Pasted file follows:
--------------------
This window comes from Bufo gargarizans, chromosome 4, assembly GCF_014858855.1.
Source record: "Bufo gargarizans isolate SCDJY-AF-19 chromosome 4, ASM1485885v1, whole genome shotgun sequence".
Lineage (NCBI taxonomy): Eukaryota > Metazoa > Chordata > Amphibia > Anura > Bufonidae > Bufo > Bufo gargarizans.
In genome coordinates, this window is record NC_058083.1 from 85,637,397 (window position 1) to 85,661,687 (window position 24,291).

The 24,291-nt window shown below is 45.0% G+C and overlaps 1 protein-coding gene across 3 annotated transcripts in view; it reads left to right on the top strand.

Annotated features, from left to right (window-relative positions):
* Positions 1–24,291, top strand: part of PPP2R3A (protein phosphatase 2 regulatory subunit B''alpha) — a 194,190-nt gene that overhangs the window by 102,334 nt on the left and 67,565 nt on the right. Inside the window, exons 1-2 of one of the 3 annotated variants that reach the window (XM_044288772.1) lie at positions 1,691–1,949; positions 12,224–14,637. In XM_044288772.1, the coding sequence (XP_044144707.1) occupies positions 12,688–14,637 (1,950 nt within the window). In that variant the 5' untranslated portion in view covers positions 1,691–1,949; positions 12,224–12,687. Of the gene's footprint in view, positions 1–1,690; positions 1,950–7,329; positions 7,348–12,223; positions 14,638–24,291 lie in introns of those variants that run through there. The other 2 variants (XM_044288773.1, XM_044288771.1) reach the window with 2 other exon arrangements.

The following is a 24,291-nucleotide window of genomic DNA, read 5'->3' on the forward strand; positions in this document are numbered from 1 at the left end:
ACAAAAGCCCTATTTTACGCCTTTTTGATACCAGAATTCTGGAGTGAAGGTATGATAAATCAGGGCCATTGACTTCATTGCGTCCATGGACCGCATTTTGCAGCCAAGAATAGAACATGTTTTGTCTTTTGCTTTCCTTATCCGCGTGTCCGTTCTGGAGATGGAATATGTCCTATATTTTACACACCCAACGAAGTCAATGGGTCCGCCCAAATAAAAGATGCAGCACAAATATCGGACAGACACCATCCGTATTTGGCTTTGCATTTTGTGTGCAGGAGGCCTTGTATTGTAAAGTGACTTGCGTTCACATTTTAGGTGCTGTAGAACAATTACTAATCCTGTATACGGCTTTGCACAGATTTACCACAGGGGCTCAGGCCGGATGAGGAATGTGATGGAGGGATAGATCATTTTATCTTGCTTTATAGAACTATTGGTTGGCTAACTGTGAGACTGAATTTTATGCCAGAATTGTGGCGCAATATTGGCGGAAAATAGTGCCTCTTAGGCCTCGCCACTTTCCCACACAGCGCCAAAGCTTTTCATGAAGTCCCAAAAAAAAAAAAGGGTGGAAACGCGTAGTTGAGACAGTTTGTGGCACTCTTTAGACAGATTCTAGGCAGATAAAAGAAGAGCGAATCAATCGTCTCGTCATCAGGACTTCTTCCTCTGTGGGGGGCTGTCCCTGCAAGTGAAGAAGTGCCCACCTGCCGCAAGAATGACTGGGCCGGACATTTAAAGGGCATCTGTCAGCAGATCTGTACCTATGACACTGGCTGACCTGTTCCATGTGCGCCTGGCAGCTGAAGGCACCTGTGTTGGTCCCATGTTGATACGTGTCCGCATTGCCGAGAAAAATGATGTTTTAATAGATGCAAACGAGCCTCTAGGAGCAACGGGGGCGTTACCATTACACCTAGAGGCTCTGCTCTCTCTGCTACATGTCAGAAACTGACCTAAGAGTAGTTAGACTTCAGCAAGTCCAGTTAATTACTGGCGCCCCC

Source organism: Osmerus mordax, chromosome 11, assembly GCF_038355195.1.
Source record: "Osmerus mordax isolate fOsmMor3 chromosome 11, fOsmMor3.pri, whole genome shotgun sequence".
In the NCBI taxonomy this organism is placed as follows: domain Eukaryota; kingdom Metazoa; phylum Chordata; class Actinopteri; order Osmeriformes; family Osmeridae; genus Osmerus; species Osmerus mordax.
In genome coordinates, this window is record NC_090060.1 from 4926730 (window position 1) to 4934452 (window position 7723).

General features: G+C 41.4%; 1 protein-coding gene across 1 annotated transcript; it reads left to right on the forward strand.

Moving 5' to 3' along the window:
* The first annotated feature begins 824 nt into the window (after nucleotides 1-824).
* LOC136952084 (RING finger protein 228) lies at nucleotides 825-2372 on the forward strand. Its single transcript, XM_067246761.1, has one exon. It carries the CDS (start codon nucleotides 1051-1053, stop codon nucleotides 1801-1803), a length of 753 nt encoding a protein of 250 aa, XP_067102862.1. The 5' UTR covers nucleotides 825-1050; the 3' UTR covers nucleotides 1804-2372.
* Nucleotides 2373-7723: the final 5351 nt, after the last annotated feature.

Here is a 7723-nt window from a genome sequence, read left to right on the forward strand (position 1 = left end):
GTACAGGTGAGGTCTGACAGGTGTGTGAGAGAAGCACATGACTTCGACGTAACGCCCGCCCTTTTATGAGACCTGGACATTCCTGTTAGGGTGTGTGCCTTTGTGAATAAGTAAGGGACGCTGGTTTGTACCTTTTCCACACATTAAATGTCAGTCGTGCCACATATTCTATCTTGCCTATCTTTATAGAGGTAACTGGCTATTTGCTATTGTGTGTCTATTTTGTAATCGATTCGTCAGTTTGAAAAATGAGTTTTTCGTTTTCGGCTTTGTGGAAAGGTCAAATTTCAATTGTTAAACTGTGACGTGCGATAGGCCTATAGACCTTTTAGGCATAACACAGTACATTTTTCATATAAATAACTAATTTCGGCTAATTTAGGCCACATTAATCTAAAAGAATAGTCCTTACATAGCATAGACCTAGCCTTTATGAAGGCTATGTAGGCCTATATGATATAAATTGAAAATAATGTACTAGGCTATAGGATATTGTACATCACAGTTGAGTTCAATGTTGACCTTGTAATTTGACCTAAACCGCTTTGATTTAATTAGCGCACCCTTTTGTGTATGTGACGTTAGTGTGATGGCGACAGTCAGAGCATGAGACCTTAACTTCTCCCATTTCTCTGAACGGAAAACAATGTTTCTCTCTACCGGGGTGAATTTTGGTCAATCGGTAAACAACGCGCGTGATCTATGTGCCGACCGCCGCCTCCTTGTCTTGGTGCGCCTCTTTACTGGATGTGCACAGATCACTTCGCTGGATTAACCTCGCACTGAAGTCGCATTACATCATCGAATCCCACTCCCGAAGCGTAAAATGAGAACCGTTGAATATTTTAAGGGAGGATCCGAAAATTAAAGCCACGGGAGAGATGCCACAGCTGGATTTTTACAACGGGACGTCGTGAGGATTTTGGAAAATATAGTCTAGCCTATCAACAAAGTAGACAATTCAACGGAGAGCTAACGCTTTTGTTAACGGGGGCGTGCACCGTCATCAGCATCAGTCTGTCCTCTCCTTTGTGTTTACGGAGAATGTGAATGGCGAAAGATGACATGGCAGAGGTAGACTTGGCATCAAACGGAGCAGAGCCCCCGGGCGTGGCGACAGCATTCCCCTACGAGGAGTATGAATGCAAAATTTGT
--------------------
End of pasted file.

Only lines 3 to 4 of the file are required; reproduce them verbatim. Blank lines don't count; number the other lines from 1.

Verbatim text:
Lineage (NCBI taxonomy): Eukaryota > Metazoa > Chordata > Amphibia > Anura > Bufonidae > Bufo > Bufo gargarizans.
In genome coordinates, this window is record NC_058083.1 from 85,637,397 (window position 1) to 85,661,687 (window position 24,291).